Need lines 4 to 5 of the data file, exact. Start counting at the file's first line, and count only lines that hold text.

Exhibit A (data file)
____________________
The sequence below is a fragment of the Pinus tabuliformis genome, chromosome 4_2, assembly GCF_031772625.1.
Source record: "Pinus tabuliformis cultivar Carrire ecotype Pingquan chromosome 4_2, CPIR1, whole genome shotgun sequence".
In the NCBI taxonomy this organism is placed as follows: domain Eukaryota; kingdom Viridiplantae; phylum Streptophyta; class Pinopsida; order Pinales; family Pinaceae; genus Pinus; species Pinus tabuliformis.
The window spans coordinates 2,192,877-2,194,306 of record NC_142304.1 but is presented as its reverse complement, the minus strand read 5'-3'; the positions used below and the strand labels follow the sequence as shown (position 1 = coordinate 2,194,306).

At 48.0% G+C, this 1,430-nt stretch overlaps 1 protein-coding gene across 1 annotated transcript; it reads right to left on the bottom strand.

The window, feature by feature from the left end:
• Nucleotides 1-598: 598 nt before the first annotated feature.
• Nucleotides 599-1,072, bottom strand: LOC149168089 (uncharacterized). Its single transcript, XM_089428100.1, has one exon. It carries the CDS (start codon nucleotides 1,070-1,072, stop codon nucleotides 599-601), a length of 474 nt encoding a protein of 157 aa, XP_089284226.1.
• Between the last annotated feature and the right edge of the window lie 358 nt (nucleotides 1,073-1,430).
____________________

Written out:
The window spans coordinates 2,192,877-2,194,306 of record NC_142304.1 but is presented as its reverse complement, the minus strand read 5'-3'; the positions used below and the strand labels follow the sequence as shown (position 1 = coordinate 2,194,306).

At 48.0% G+C, this 1,430-nt stretch overlaps 1 protein-coding gene across 1 annotated transcript; it reads right to left on the bottom strand.